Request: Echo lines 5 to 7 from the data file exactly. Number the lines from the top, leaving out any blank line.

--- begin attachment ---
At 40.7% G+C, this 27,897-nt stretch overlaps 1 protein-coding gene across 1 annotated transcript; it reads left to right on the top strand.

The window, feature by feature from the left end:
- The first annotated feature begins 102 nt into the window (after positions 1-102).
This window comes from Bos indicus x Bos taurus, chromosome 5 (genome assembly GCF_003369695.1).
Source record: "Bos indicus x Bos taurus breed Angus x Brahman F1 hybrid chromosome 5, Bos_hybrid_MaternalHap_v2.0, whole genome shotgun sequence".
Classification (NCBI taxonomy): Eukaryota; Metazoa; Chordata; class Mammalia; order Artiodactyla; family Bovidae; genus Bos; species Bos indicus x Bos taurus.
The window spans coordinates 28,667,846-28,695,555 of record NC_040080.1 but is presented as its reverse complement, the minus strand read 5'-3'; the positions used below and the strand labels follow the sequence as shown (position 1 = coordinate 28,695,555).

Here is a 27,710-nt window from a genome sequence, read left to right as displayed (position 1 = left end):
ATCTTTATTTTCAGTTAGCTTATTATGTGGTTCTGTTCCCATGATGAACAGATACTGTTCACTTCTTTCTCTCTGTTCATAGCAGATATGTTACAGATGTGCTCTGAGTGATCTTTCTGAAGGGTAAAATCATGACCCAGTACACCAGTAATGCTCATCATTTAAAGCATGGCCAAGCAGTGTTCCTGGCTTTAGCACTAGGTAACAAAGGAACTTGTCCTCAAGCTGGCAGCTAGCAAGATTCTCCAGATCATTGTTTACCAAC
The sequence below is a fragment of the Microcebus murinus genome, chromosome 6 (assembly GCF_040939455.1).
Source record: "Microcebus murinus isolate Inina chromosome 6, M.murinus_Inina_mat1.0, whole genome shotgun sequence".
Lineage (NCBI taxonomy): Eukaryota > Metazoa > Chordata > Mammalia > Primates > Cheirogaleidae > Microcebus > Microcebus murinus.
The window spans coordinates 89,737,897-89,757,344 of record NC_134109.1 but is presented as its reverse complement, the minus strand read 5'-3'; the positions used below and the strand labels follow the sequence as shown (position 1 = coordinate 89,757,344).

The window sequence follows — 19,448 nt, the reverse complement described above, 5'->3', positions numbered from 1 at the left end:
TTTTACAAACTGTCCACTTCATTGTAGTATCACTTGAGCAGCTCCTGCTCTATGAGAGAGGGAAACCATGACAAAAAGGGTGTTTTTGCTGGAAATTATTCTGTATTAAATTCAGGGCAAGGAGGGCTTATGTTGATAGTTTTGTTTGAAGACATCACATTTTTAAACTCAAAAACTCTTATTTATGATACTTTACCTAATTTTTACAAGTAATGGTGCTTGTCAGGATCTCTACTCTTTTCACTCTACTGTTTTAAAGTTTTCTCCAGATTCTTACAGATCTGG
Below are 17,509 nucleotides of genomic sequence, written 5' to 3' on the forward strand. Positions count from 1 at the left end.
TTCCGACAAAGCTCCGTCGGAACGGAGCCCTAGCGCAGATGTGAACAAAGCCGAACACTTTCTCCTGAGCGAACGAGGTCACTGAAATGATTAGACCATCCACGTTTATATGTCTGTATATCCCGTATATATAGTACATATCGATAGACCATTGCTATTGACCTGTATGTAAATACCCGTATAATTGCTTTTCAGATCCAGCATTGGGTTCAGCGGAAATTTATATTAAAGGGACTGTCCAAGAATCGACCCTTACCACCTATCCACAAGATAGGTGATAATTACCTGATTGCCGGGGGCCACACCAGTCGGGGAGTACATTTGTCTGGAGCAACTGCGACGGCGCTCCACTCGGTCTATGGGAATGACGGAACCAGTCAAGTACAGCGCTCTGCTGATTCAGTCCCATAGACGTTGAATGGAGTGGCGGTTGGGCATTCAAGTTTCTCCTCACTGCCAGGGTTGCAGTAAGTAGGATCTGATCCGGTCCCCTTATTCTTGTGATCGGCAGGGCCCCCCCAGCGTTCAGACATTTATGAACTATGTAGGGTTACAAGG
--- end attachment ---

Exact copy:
Source record: "Bos indicus x Bos taurus breed Angus x Brahman F1 hybrid chromosome 5, Bos_hybrid_MaternalHap_v2.0, whole genome shotgun sequence".
Classification (NCBI taxonomy): Eukaryota; Metazoa; Chordata; class Mammalia; order Artiodactyla; family Bovidae; genus Bos; species Bos indicus x Bos taurus.
The window spans coordinates 28,667,846-28,695,555 of record NC_040080.1 but is presented as its reverse complement, the minus strand read 5'-3'; the positions used below and the strand labels follow the sequence as shown (position 1 = coordinate 28,695,555).